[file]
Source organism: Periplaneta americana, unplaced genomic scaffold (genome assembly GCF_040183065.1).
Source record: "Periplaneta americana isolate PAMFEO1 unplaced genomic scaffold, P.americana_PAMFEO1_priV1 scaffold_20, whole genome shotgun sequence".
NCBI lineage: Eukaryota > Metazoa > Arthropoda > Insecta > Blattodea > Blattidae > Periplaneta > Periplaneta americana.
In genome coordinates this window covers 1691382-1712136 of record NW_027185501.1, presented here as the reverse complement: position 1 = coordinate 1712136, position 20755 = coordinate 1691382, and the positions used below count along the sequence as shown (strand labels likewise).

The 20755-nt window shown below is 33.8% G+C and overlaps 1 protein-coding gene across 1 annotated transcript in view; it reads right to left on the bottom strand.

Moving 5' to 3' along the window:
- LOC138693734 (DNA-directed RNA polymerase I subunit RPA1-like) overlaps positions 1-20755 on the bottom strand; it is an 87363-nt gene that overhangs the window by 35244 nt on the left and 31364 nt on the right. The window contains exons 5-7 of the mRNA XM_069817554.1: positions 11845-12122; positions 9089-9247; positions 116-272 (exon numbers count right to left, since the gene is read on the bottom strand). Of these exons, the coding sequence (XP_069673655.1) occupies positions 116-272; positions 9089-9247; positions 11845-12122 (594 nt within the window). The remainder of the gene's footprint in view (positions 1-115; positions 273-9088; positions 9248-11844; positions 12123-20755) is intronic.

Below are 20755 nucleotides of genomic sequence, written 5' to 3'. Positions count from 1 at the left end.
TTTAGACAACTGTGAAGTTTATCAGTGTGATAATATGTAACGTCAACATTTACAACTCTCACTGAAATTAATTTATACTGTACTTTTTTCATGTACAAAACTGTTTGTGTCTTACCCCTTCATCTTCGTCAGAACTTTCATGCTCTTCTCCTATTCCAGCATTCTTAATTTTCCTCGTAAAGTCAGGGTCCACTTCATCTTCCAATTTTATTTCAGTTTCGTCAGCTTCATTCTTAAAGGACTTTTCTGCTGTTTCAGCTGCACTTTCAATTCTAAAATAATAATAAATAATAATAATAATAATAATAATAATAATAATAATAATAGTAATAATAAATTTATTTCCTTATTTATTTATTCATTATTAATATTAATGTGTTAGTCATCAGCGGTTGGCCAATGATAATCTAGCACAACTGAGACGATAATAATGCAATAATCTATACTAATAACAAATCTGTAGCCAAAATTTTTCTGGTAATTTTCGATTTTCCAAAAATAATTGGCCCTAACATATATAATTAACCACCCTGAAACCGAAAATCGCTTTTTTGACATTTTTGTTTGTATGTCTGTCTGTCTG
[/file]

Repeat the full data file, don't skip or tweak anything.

Source organism: Periplaneta americana, unplaced genomic scaffold (genome assembly GCF_040183065.1).
Source record: "Periplaneta americana isolate PAMFEO1 unplaced genomic scaffold, P.americana_PAMFEO1_priV1 scaffold_20, whole genome shotgun sequence".
NCBI lineage: Eukaryota > Metazoa > Arthropoda > Insecta > Blattodea > Blattidae > Periplaneta > Periplaneta americana.
In genome coordinates this window covers 1691382-1712136 of record NW_027185501.1, presented here as the reverse complement: position 1 = coordinate 1712136, position 20755 = coordinate 1691382, and the positions used below count along the sequence as shown (strand labels likewise).

The 20755-nt window shown below is 33.8% G+C and overlaps 1 protein-coding gene across 1 annotated transcript in view; it reads right to left on the bottom strand.

Moving 5' to 3' along the window:
- LOC138693734 (DNA-directed RNA polymerase I subunit RPA1-like) overlaps positions 1-20755 on the bottom strand; it is an 87363-nt gene that overhangs the window by 35244 nt on the left and 31364 nt on the right. The window contains exons 5-7 of the mRNA XM_069817554.1: positions 11845-12122; positions 9089-9247; positions 116-272 (exon numbers count right to left, since the gene is read on the bottom strand). Of these exons, the coding sequence (XP_069673655.1) occupies positions 116-272; positions 9089-9247; positions 11845-12122 (594 nt within the window). The remainder of the gene's footprint in view (positions 1-115; positions 273-9088; positions 9248-11844; positions 12123-20755) is intronic.

Below are 20755 nucleotides of genomic sequence, written 5' to 3'. Positions count from 1 at the left end.
TTTAGACAACTGTGAAGTTTATCAGTGTGATAATATGTAACGTCAACATTTACAACTCTCACTGAAATTAATTTATACTGTACTTTTTTCATGTACAAAACTGTTTGTGTCTTACCCCTTCATCTTCGTCAGAACTTTCATGCTCTTCTCCTATTCCAGCATTCTTAATTTTCCTCGTAAAGTCAGGGTCCACTTCATCTTCCAATTTTATTTCAGTTTCGTCAGCTTCATTCTTAAAGGACTTTTCTGCTGTTTCAGCTGCACTTTCAATTCTAAAATAATAATAAATAATAATAATAATAATAATAATAATAATAATAATAATAGTAATAATAAATTTATTTCCTTATTTATTTATTCATTATTAATATTAATGTGTTAGTCATCAGCGGTTGGCCAATGATAATCTAGCACAACTGAGACGATAATAATGCAATAATCTATACTAATAACAAATCTGTAGCCAAAATTTTTCTGGTAATTTTCGATTTTCCAAAAATAATTGGCCCTAACATATATAATTAACCACCCTGAAACCGAAAATCGCTTTTTTGACATTTTTGTTTGTATGTCTGTCTGTCTG